That is how the story of my life till now has been. I was told at the beginning of my adolescence to invest every ounce of my sweat, energy and perseverance towards clearing the board exams so that the college years pass by like a soothing whiff of air. But I was asked to pick EEE as my subject in engineering and my parents asked me to work hard a bit more, for just four more years since it was the most difficult among all engineering disciplines. But Jeeva was an obedient and an unsuspecting kid who had no qualms in following his parents’ words. But the only thing he didn’t know was that at the end of his penance, he was not going to be given a boon, but a curse instead, something like a sentence from a court of law condemning him to serve at a Siberian gulag!

See my intention is not to record this as a sob story even if it really is one. There would have been no reason for me to write these letters to you had things cleared up on their own after some time. Alright, I had a very insipid adolescence and a tough adulthood and just when I thought I was going to reach my late twenties, an age for which I had waited for more than two decades, the supposed ‘peak’ of my life, a lot of things which I had taken for granted had started falling apart and I had to come up with superhuman powers and extra-ordinary courage to set them right! My father’s insanity and my professional crisis, both these battles had to be fought at the same time just like how Hitler fought Soviet Union on one front and the United States on the other. But, aren’t there people facing even tougher lives? Haven’t we seen poor people or thousands of hard-working migrant folks living under bus shelters or the bridges they are constructing in the city even during relentless rains and scorching heat? Why am I making a fuss of my say, first-world problems?

But this is a question I will never be able to answer satisfactorily. But that is what motivation speakers and apostles of spirituality in YouTube ask me to figure out. When my house is burning, they ask me to be thankful that I myself didn’t get caught in the fire and when my legs are bleeding, they want me to be happy that at least I have hands with which I can crawl and cover distances!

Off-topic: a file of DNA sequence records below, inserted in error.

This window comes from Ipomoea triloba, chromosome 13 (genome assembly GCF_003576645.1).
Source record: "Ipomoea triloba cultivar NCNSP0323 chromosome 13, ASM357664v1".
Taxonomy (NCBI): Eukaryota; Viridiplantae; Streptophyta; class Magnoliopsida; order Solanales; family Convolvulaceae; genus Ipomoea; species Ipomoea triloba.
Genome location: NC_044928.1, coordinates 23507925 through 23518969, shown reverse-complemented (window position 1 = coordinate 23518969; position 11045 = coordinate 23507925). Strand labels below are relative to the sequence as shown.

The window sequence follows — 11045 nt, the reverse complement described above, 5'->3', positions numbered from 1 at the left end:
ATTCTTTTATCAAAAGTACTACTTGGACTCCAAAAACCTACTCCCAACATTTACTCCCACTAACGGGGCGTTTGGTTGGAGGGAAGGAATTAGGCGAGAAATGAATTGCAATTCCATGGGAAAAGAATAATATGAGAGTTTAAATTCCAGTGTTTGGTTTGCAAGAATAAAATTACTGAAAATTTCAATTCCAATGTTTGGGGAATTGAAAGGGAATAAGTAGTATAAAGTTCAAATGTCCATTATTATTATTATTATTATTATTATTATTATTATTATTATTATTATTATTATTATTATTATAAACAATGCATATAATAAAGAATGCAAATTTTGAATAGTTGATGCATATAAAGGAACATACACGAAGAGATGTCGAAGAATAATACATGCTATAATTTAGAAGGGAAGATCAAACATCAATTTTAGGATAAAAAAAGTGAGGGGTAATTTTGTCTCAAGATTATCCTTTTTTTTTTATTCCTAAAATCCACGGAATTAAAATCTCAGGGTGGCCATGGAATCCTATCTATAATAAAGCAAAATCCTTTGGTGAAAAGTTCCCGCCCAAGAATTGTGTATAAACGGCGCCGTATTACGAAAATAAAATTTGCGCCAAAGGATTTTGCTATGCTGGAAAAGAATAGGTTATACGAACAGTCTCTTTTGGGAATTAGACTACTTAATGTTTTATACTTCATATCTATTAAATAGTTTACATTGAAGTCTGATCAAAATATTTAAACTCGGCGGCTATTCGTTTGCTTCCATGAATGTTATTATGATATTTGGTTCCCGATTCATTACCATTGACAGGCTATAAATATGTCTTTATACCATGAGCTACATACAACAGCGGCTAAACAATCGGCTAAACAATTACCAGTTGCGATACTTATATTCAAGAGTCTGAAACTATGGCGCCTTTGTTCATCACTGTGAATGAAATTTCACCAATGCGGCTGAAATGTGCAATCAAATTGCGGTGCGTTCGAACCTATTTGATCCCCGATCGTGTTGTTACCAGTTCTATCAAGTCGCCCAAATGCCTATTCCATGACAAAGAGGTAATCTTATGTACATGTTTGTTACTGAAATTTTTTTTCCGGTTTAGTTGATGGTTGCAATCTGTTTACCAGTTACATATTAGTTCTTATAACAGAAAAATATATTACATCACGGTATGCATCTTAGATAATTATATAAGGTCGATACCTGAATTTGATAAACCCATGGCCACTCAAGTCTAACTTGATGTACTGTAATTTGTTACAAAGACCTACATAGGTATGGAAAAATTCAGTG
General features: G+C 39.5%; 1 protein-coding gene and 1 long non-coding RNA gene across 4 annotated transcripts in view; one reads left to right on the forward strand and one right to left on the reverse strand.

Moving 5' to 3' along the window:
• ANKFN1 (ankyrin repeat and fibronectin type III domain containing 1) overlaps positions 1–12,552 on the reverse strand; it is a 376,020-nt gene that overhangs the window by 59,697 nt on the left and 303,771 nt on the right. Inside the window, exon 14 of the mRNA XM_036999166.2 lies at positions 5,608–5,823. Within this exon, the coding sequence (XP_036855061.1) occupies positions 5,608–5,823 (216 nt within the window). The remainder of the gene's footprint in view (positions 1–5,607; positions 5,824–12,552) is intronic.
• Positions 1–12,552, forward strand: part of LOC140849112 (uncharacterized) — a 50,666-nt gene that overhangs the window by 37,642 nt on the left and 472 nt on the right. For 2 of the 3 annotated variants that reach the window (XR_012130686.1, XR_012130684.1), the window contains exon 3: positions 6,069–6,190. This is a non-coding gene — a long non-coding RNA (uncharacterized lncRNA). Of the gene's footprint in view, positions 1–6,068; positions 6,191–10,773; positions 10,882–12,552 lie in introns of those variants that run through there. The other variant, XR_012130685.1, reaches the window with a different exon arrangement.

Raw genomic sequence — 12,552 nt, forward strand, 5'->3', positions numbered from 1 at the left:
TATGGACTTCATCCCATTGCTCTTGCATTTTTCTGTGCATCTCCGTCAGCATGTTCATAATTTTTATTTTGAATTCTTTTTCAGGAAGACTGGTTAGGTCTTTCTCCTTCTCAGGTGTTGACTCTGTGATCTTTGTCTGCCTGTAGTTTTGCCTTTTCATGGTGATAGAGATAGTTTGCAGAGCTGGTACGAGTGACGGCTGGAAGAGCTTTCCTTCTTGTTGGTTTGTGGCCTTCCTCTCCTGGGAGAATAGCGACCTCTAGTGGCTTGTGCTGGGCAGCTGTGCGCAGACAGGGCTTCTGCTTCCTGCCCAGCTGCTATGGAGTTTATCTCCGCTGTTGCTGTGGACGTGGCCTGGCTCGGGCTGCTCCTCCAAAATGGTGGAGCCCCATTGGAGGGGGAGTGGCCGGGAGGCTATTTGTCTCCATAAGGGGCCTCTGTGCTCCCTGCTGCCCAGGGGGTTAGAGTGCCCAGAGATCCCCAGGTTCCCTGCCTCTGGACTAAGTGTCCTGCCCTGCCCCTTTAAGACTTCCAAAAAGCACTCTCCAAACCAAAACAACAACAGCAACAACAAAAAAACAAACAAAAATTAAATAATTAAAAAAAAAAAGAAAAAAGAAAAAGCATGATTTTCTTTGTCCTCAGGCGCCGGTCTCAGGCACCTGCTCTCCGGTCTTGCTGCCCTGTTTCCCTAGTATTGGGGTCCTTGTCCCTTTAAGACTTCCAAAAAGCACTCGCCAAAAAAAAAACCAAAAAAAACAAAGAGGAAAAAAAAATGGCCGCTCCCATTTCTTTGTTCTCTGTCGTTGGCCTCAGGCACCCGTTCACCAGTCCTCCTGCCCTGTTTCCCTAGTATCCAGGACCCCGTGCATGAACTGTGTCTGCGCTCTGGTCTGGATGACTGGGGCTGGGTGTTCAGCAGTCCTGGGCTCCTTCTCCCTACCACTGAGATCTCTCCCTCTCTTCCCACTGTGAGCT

When it is natural for me to compare myself with my peers such as Vigneshes and Vinodhs to evaluate how good or screwed up my life really is, people say that I should compare myself with tens and hundreds of frail, young men who line up the pavements of OMR distributing pamphlets that goad us into obtaining loans, credit cards and marketing offers that we don’t really need!

At the end of so many tiring sessions during which I had to talk for hours on end to keep my already broken father from crumbling completely, one foggy morning, he agreed to accompany me for a visit to a psychiatrist. It felt like a phenomenal achievement for me to have convinced him that he had a ‘mental’ issue which was similar to a niggle that we sometimes have in the knee or the elbow, and that a psychiatrist could be able to fix it within no time. There was only one guarantee that he needed from me which he asked by holding both of my hands, ‘Jeeva, even if I don’t get fully well, please assure me that my situation won’t worsen from what it is right now!’. I held his shoulders and gave him a smiling nod, ‘Trust me, dad! I am there for you’.

Within six months, you saw my father during a wedding reception and asked me in a chillingly eerie tone, ‘Dei what is happening to your father? I haven’t seen him like this before’. In another couple of months, I was condemned to rummage through the internet with keywords and phrases such as, ‘antipsychotics and parkinsonism’, ‘how to get rid of drug-induced parkinsonism’, etc.

One Sunday afternoon when I was neck-deep inside one such internet search, a figure approached me and blurted the following, largely indecipherable words with saliva dripping through jaws that won’t stop jerking once every two seconds, ‘Why am I not able to stop my jaw movement, Jeeva? And for the last two months, my limbs have become so rigid and my palms are distorted like a piece of crumpled paper. Should we check with the psychiatrist once again?’